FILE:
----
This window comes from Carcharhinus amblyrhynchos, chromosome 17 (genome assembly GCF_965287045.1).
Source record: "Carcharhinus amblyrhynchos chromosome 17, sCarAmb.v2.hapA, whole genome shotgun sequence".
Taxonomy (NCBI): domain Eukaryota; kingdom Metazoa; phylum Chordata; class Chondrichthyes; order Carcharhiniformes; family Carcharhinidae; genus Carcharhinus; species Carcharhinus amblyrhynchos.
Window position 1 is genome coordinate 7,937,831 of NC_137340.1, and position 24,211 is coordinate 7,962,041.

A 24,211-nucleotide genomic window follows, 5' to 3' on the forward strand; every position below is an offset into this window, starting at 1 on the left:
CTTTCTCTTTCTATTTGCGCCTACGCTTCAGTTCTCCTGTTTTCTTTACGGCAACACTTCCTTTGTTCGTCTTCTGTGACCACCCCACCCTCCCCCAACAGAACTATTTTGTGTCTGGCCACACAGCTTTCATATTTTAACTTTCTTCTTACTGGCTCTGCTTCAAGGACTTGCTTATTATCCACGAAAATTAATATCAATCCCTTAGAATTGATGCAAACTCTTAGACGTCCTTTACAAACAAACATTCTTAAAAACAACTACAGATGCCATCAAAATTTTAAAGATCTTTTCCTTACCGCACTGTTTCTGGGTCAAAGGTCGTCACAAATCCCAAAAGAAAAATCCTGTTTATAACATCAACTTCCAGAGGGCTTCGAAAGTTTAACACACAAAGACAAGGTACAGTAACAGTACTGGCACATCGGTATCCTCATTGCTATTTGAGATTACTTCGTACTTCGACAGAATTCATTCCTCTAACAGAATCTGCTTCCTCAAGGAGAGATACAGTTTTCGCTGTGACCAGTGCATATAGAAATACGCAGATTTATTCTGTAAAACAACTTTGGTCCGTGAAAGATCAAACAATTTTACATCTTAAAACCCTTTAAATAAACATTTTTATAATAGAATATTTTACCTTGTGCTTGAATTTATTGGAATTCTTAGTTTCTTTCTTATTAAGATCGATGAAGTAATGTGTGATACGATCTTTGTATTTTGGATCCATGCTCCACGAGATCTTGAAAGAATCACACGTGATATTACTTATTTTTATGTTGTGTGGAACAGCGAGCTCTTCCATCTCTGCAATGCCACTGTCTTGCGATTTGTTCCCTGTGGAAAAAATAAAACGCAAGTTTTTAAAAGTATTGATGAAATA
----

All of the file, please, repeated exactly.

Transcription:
This window comes from Carcharhinus amblyrhynchos, chromosome 17 (genome assembly GCF_965287045.1).
Source record: "Carcharhinus amblyrhynchos chromosome 17, sCarAmb.v2.hapA, whole genome shotgun sequence".
Taxonomy (NCBI): domain Eukaryota; kingdom Metazoa; phylum Chordata; class Chondrichthyes; order Carcharhiniformes; family Carcharhinidae; genus Carcharhinus; species Carcharhinus amblyrhynchos.
Window position 1 is genome coordinate 7,937,831 of NC_137340.1, and position 24,211 is coordinate 7,962,041.

A 24,211-nucleotide genomic window follows, 5' to 3' on the forward strand; every position below is an offset into this window, starting at 1 on the left:
CTTTCTCTTTCTATTTGCGCCTACGCTTCAGTTCTCCTGTTTTCTTTACGGCAACACTTCCTTTGTTCGTCTTCTGTGACCACCCCACCCTCCCCCAACAGAACTATTTTGTGTCTGGCCACACAGCTTTCATATTTTAACTTTCTTCTTACTGGCTCTGCTTCAAGGACTTGCTTATTATCCACGAAAATTAATATCAATCCCTTAGAATTGATGCAAACTCTTAGACGTCCTTTACAAACAAACATTCTTAAAAACAACTACAGATGCCATCAAAATTTTAAAGATCTTTTCCTTACCGCACTGTTTCTGGGTCAAAGGTCGTCACAAATCCCAAAAGAAAAATCCTGTTTATAACATCAACTTCCAGAGGGCTTCGAAAGTTTAACACACAAAGACAAGGTACAGTAACAGTACTGGCACATCGGTATCCTCATTGCTATTTGAGATTACTTCGTACTTCGACAGAATTCATTCCTCTAACAGAATCTGCTTCCTCAAGGAGAGATACAGTTTTCGCTGTGACCAGTGCATATAGAAATACGCAGATTTATTCTGTAAAACAACTTTGGTCCGTGAAAGATCAAACAATTTTACATCTTAAAACCCTTTAAATAAACATTTTTATAATAGAATATTTTACCTTGTGCTTGAATTTATTGGAATTCTTAGTTTCTTTCTTATTAAGATCGATGAAGTAATGTGTGATACGATCTTTGTATTTTGGATCCATGCTCCACGAGATCTTGAAAGAATCACACGTGATATTACTTATTTTTATGTTGTGTGGAACAGCGAGCTCTTCCATCTCTGCAATGCCACTGTCTTGCGATTTGTTCCCTGTGGAAAAAATAAAACGCAAGTTTTTAAAAGTATTGATGAAATA